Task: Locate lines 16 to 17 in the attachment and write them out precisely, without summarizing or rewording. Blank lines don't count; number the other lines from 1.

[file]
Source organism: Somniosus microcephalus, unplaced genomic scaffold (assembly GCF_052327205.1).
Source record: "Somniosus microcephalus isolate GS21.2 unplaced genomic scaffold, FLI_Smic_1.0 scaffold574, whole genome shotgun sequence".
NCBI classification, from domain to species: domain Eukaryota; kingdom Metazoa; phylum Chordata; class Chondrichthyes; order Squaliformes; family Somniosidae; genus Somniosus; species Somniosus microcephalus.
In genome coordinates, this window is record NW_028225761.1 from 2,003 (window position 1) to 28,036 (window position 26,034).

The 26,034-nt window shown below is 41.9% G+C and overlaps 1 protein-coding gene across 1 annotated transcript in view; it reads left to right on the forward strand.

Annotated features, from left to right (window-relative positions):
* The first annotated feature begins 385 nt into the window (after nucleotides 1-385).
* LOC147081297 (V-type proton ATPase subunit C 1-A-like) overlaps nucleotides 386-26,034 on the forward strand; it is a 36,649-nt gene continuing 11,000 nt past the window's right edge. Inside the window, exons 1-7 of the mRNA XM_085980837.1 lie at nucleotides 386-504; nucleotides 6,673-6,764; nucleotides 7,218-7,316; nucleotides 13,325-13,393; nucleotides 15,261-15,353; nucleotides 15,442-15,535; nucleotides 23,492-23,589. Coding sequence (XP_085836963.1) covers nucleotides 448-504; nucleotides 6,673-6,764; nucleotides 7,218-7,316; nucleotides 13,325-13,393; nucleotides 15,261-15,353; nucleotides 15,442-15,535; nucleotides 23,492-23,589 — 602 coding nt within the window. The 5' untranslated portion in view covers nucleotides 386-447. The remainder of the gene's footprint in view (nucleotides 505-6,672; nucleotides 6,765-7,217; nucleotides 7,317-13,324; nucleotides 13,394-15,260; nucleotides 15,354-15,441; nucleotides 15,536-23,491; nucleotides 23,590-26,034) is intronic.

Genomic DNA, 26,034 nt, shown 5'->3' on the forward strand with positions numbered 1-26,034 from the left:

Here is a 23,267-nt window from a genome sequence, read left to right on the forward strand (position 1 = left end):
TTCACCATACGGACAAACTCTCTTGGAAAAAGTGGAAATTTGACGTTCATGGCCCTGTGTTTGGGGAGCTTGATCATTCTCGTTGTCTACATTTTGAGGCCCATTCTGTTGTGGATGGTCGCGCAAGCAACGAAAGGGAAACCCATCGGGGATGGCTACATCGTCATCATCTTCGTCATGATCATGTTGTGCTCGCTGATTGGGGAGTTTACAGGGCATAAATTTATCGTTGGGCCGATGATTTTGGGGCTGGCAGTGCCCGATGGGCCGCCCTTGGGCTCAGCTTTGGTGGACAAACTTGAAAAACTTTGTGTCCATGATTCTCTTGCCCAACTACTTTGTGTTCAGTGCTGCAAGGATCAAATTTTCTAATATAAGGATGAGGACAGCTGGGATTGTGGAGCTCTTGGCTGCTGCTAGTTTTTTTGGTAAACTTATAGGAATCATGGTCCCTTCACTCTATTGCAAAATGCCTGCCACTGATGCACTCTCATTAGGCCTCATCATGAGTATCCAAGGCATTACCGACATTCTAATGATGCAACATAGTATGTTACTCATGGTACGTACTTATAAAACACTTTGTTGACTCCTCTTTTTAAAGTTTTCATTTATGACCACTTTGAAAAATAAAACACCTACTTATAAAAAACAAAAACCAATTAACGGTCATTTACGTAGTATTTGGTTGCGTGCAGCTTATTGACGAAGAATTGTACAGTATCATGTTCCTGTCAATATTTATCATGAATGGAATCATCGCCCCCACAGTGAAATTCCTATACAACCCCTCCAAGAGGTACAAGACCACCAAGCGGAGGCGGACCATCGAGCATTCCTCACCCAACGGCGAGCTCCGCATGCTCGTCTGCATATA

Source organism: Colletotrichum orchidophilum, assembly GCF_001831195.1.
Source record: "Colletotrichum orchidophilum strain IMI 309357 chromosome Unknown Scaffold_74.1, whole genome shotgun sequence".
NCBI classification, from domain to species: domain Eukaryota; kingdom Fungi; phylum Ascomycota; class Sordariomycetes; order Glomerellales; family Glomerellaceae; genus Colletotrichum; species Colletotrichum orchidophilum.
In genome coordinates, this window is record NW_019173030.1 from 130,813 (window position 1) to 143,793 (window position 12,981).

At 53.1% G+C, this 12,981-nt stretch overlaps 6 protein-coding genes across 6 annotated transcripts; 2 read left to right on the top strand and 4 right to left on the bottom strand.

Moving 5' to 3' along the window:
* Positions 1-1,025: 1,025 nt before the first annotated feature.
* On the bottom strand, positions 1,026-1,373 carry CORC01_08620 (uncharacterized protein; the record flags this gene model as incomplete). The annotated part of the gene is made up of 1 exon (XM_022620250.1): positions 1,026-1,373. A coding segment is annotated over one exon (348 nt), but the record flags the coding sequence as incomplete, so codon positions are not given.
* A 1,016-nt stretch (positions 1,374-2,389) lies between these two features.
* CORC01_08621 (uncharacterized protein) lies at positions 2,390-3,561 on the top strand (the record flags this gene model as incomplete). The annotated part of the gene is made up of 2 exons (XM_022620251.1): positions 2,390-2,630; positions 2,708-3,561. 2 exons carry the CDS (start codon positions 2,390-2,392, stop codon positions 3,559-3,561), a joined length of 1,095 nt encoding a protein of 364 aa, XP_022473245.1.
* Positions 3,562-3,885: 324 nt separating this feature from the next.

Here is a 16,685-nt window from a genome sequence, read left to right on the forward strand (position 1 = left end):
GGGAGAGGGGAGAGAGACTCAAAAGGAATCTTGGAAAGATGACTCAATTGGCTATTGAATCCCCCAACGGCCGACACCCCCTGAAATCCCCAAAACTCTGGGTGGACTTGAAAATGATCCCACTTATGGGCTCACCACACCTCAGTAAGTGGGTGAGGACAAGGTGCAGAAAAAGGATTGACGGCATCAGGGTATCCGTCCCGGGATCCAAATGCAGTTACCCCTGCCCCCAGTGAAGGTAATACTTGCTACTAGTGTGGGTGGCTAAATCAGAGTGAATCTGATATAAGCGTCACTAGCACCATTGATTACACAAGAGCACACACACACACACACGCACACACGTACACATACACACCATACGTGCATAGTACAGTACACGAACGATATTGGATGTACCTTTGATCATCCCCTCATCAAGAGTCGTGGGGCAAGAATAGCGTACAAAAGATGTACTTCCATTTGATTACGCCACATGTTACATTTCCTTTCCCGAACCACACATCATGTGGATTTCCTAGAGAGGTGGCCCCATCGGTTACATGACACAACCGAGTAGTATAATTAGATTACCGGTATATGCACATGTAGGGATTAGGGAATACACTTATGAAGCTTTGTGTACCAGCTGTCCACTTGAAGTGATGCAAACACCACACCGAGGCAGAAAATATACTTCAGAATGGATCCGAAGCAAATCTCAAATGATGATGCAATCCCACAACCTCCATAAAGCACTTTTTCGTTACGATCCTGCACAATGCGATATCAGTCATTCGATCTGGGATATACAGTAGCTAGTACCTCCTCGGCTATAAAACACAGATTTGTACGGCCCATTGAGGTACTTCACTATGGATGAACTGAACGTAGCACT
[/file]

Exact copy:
At 53.1% G+C, this 12,981-nt stretch overlaps 6 protein-coding genes across 6 annotated transcripts; 2 read left to right on the top strand and 4 right to left on the bottom strand.

Moving 5' to 3' along the window: